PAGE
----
• exit to join a cosmopolitan, universalist-oriented  (middle) class,  which transcends sectional allegiances and articulates liberal or liberating ideas and values

Of course there are positions in between, or both positions could be held over time.

Likewise there are two or more ‘voice’ variants:

  • ‘progressive’ voices  – as articulated in anti-austerity protest in both the ‘global north’ and the ‘emerging’ world, Occupy, democracy movements like the Arab spring (the early, heady, optimistic version), and movements with mixed demands in places like Turkey, Brazil and elsewhere
  • ‘reactionary’, atavistic voices – variants of fundamentalism and authoritarianism, al Shabab, al Qaeda, military intervention, the Arab nightmare, and so on

Again these are of course ideal types, with grey areas in between.  Assent or loyalty to the regime one lives under could be thrown into the mix as well.

Private exit, public voice?
There is a further angle to all this, to which Hirschman also perceptively draws attention.  As he rightly observes, exit is often essentially a private activity – ‘a minimalist way of expressing dissent’, as he puts it (1993: 194).  Voice on the other hand is typically a public activity, thriving on action in concert with others.  This might be qualified to underline that, in the aggregate, exit can become a very public activity, with significant public or collective consequences.

Hirschman revisited his original idea in the light of the implosion of the Soviet bloc in the later 1980s and early 1990s.  He noted, ‘The real mystery of the 1989 events is the transformation of what started and was intended as a purely private activity – the effort of scattered individuals to move from East to West – into a broad movement of public protest’  (Hirschman 1993: 198). For him the explanation is that ‘exit… ignited voice’ (1993: 198).

Can the same be said of the recent wave of global protest and its counterpart in global mobility?  It looks that way, for the transnational dimensions of all this have been accentuated in the years since the end of the Soviet bloc: think of the different transnational combinations of exit and voice, in the Australian Egyptian who goes ‘home’ to protest in Tahrir Square, the Canadian Tamil who protests in Toronto at war crimes in Sri Lanka, the Turkish activist in Berlin organising demonstrations in support of compatriots in Taksim Gezi Park in Istanbul….. or the British Somali who goes to fight with Al Shabab….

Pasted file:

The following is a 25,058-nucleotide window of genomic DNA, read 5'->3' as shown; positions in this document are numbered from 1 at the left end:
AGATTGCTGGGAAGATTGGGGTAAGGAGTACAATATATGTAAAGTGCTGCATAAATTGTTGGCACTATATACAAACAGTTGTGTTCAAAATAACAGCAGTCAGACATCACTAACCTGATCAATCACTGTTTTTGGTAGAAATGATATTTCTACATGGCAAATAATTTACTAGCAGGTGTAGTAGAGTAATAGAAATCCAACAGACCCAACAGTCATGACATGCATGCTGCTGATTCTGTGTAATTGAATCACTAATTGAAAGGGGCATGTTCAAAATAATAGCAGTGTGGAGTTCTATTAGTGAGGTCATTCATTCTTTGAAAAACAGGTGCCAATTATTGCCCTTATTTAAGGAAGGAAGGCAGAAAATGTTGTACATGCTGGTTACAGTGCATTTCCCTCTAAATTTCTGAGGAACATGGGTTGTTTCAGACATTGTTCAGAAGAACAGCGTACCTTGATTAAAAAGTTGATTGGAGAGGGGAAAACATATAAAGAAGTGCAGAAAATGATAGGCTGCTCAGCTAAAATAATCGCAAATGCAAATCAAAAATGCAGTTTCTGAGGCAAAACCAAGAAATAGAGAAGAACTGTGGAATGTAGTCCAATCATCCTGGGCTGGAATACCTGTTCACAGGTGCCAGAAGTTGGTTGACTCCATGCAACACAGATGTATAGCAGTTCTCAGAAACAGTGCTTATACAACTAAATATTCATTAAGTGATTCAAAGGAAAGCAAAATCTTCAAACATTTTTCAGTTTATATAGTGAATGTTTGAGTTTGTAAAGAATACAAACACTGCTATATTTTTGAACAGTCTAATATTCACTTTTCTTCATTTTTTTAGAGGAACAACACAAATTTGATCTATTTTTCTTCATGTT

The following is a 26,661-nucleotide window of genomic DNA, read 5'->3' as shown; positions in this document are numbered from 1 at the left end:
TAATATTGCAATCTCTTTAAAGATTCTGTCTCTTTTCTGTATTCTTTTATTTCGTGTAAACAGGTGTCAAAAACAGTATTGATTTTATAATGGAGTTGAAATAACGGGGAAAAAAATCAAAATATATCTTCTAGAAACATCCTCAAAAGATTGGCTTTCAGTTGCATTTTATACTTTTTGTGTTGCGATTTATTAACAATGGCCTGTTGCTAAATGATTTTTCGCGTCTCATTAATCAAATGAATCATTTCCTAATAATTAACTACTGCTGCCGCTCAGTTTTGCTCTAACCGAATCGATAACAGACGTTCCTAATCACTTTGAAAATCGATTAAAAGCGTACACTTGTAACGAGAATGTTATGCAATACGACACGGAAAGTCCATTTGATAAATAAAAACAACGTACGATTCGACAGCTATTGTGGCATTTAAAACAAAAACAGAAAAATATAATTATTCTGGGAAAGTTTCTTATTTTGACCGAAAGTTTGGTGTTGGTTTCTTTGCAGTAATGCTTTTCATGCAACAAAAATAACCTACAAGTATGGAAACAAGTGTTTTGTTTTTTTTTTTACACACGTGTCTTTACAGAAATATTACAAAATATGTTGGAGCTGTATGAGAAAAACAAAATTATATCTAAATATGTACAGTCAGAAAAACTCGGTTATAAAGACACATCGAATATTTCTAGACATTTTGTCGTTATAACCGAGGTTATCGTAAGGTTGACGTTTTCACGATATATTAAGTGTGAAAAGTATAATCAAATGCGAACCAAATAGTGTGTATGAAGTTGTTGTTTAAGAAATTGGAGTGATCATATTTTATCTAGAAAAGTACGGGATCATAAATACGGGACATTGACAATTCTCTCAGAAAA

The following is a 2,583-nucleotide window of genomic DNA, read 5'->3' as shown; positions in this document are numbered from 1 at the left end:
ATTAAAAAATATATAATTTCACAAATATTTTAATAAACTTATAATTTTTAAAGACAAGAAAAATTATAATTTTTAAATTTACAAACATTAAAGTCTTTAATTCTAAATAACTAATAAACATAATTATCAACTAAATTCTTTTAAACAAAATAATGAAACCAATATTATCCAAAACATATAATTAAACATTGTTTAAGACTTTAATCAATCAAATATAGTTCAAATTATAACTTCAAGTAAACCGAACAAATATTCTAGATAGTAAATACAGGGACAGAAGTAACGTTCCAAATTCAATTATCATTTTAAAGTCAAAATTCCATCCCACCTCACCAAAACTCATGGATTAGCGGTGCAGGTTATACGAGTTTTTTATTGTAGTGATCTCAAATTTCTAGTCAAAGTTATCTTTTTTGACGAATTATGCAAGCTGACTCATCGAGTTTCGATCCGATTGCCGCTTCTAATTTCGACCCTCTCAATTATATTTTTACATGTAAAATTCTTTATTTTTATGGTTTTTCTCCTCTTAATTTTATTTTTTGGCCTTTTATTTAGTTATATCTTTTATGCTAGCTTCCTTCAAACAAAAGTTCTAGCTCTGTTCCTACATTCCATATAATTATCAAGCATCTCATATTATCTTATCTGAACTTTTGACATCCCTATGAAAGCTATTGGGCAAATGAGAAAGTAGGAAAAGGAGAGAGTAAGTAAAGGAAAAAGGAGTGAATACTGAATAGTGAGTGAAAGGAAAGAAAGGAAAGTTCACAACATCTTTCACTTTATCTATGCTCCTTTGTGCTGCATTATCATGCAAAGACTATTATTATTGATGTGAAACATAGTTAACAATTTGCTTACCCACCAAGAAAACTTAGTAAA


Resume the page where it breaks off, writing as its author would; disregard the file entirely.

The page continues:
The reader may have sensed the exploratory nature of this piece. The author is developing research along these lines and would be interested to hear from those thinking in similar ways.


  • Castells, M. (2013) Networks of outrage and hope: social movements in the internet age Cambridge: Polity Press.
  • Hirschman, A. (1970) Exit, Voice and Loyalty:Responses to Decline in Firms, Organizations, and States. Cambridge, MA: Harvard University Press.
  • Hirschman, A. (1993) ‘Exit, Voice, and the Fate of the German Democratic Republic: An Essay in Conceptual History’, World Politics, 45: 173-202.
  • Kosnick, K. (2008) Exit and voice revisited: the challenge of migrant media, Research Group Transnationalism working paper 9, Frankfurt am Main: Institute of Cultural Anthropology and European Ethnology, Goethe University.
  • Mason, P. (2013) Why It’s Still Kicking Off Everywhere, Verso.
  • Pedraza, S. (2013) ‘Social protest and migration’ in The Encyclopedia of Global Human Migration, Wiley.